A team of Australian researchers has taken a giant step towards controlling a growing problem in the wine community. They have identified special yeast that produce a lower level of alcohol, helping to preserve the flavor. Their research is published ahead of print in the journal Applied and Environmental Microbiology.
The alcoholic content of wine has crept gradually northward in the last 10-15 years, from 12-12.5 percent to beyond 15 percent. What might sound trivial to aficionados of hard liquor is seen by some oenophiles as a disturbing trend, threatening the flavor and character of some wines. That, plus issues of public health, as well as taxes (in some countries, on alcoholic content), have created a need for approaches to lowering alcohol content.
The investigation began with a systematic screening of non-Saccharomyces yeast as a means of achieving such a reduction, says corresponding author Cristian Varela of the Australian Wine Research Institute, Adelaide, South Australia. The investigators evaluated 50 different isolates from 40 species and 24 genera for their capacity to produced wine with reduced ethanol concentration. They chose the most successful of these yeasts, Metschnikowia pulcherrima AWRI1149, for experiments in which it was set to work separately on Chardonnay and Shiraz musts.
Once the slower-growing Metschnikowia yeasts had consumed 50 percent of the sugar, S. cerevisiae were added to the mix to complete the process. This “sequential inoculation” reduced the alcohol content in Shiraz from 15 percent to 13.4 percent (and somewhat less in Chardonnay). Controls not inoculated with non-Saccharomyces strains did not produce reduced alcohol content, according to the report.
“The reduction isn’t all that great, but it’s in the right direction, and with more work, they might get that even lower, perhaps by letting the non-Saccharomyces yeast go longer before you throw in the Saccharomyces, says Alan Bakalinsky, of Oregon State University, Corvallis, who was not involved in the research.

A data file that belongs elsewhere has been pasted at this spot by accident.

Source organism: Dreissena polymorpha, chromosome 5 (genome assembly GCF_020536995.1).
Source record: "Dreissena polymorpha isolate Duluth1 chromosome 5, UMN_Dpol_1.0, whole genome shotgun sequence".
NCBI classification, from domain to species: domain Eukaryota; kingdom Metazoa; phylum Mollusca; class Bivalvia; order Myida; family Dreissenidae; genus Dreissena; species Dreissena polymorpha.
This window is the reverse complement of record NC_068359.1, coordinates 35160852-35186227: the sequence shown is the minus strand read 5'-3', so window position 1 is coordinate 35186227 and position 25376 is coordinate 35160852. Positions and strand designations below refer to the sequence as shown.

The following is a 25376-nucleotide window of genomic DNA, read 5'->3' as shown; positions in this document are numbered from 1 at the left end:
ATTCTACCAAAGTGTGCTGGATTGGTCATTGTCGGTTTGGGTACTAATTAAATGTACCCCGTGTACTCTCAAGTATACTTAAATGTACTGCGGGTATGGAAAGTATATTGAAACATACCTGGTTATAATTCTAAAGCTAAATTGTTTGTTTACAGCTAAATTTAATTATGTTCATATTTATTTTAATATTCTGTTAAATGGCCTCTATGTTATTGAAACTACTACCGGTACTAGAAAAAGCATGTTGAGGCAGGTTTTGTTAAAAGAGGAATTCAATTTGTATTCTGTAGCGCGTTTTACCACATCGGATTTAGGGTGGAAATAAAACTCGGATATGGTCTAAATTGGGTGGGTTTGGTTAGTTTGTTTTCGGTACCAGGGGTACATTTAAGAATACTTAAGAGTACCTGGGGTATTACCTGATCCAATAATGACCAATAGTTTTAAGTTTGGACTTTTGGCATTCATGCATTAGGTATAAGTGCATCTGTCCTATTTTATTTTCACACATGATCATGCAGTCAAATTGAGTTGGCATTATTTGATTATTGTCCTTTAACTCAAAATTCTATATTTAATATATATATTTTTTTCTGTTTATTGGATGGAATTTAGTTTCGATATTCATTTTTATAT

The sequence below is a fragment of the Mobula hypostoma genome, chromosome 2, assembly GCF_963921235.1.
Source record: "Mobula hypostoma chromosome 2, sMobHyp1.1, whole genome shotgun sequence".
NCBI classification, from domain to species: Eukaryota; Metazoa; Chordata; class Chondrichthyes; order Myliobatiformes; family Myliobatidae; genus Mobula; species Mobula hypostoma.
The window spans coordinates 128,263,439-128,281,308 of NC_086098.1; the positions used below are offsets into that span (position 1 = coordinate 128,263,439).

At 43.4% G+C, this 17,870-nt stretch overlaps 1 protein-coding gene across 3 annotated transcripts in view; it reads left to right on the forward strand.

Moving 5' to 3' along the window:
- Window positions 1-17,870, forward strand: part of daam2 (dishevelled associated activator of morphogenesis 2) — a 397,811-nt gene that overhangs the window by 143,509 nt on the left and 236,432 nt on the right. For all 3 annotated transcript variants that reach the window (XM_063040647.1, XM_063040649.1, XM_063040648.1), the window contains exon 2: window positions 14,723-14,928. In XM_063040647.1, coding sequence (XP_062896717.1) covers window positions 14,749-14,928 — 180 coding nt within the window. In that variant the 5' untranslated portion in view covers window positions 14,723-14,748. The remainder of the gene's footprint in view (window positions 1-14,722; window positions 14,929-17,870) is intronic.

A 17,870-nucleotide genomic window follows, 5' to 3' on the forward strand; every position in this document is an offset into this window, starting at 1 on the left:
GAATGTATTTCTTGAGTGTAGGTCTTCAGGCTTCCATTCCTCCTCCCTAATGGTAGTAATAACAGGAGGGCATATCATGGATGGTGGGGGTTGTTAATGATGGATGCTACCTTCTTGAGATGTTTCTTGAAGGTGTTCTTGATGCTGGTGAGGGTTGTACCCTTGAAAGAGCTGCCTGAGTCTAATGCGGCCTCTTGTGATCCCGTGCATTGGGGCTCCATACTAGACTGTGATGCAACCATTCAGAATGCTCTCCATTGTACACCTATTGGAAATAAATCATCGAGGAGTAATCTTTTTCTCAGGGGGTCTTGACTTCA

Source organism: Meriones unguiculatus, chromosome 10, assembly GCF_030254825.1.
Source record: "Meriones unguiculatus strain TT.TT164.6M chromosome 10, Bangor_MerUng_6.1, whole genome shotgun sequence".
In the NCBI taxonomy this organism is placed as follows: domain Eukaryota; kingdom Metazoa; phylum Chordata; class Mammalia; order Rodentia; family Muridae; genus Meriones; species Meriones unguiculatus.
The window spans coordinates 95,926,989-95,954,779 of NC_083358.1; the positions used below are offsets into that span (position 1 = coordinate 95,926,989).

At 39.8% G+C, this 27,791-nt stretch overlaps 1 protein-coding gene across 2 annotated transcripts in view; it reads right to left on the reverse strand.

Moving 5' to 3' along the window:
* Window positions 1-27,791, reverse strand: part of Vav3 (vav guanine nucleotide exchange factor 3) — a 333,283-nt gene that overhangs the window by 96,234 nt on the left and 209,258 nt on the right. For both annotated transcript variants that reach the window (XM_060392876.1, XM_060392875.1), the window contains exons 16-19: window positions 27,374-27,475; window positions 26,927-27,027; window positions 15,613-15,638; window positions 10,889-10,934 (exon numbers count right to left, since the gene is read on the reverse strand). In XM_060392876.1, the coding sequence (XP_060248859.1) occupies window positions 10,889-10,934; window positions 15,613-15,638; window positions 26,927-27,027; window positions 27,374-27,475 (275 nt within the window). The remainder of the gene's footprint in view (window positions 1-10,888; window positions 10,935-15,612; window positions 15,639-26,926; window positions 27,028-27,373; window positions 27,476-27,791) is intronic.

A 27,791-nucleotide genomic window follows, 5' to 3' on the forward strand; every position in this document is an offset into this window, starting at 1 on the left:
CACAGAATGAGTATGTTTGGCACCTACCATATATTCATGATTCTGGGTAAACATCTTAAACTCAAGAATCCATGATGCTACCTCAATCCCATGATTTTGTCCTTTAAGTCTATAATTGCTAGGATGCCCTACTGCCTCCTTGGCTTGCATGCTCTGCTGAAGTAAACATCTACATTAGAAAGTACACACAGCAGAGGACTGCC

This reduction in alcohol will be of great benefit to the industry says Louisa Rose, of Yalumba and Hill-Smith Family Vinyards, Angaston, South Australia, who is also a director of the Australian Wine Research Institute. “It is using techniques—sequential fermentation—that can easily be used in the winery on a commercial scale.”
Previous studies investigating the effects of non-Saccharomyces yeasts on alcoholic fermentation have focused on few species and been concerned principally with the formation of the flavor compounds that might impact negatively on wine quality. None of these led to reductions in alcohol content as substantial as those he reported, says Varela.
The rise in alcohol content in wine has resulted from later harvesting of red grapes. This allows the tannins—responsible for astringency and bitterness—to soften, and in some varieties, it helps minimize the presence of off-flavors, like methoxypyrazines (green pepper/asparagus sensory notes.) But on the downside, the boost in alcohol content reduces aroma and flavor intensity, as well as otherwise impairing the oenological experience. Reducing the alcohol would enable the best of both worlds.
It would also reduce consumer costs in countries where alcohol consumption is taxed, and accede to national and international public health recommendations to lower the alcohol content of alcoholic beverages, such as wine.